Today recycling is being encouraged for the good of the environment. But many years ago in San Pedro there was a lot of recycling, except that it was not done for the environment but because of need. Salaries and wages were small and in many instances articles were non-existent, thus the need to make do with what was available. Hold on; here we go!
Tin cans were opened very neatly and used as tea cups, coffee mugs or for lack of a better word, drinking vessels. Expensive biscuits came in a beautifully decorated round or rectangular metal cans. These metal cans made excellent and beautiful jewelry boxes. They were also used as organizer boxes to store thread, yarn and knitting materials.
Traditionally food stuff like jam or jelly, peanut butter, mayonnaise and olives came in round glass containers with a screw type lid. These round glass containers were recycled into very handy storage containers to store flour, sugar, salt, recado, black pepper, coconut oil, etc.
Tin cans were also recycled into toys. I am talking of toys like caperucho, telephones, noise wheels (tin cans half filled with marbles or small stones and dragged with a string), or stilts that acted like high heels.
Old clothing like dresses were recycled into several usable items. They made absolutely fine towels for family members. Cut into small squares, they made excellent toilet paper more aptly called toilet cloth or tissue.
Let’s talk about metal drums. Four of them made a fine shallow fresh water well. One drum made a good reservoir for storing rain water. One quarter of a drum cut at the bottom was used as an oven to bake bread over a fire hearth. Half a drum, the bottom half, was aptly used as a huge cooking pot to fry pork fat and skin to make crispy chicharron (pork rind).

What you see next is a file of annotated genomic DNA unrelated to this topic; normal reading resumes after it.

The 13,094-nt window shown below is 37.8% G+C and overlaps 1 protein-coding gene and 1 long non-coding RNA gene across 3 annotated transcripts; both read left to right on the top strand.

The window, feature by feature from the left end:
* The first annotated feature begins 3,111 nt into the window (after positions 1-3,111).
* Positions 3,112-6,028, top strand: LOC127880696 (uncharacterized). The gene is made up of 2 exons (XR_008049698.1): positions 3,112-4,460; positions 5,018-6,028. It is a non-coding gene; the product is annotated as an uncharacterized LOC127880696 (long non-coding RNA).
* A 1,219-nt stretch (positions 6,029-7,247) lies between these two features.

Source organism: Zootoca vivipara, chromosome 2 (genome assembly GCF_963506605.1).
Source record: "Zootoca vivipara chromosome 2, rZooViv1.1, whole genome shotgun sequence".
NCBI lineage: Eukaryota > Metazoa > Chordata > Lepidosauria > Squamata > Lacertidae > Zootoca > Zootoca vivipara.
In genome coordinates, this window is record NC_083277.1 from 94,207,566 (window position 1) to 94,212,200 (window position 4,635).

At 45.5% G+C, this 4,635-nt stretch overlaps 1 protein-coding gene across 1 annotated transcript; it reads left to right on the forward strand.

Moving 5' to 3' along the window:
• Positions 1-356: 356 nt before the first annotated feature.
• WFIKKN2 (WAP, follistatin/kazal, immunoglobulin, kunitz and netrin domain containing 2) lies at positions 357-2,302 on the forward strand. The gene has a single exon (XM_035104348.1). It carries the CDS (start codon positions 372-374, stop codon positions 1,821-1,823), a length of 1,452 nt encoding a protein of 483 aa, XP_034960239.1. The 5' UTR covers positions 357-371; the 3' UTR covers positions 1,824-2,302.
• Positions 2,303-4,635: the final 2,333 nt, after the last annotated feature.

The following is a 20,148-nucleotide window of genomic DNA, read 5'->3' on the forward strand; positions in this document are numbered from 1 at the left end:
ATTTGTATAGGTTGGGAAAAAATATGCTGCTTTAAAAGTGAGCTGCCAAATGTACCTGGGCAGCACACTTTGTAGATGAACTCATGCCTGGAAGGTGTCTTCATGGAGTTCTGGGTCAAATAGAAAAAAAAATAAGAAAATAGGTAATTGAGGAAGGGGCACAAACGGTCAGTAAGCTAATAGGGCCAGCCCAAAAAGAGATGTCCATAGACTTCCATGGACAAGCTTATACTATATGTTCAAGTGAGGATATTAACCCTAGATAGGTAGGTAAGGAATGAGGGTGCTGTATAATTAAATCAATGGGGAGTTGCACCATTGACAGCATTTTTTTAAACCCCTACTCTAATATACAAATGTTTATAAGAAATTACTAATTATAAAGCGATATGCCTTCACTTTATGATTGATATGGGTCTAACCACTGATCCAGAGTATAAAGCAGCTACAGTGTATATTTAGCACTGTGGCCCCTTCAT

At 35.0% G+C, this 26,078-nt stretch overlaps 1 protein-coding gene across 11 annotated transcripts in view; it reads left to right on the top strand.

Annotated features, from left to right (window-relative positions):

Ashes which is normally discarded in most parts of the world was recycled years ago in San Pedro. A bucket of ashes added to five buckets of well water converted hard water into soft water that lathered like a shampoo. It was used to wash linen and soft clothing or to give one’s hair a fine ‘shampooing’ .
Traditionally only a few women wore shoes; men did not. But there was a need to protect the feet when working in the bush or areas with plenty of burrs. To do this men found old rubber tires, cut them to the shape of their feet, attached some strings to it and came up with a pair of rustic sandals called “apargatas”.
There are many more examples of recycling due to need, but let me end with this. All lumber which drifted to or beaches was collected by the villagers and put to good use. This lumber was used o build outdoor toilets or latrines as well as fences. Even some patio kitchens with their fire hearts were constructed with drift lumber found on our beaches.
Such was recycling many years ago in San Pedro and Ambergris Caye.
For More Information on 25 Years Ago Books Contact the Author at: email@example.com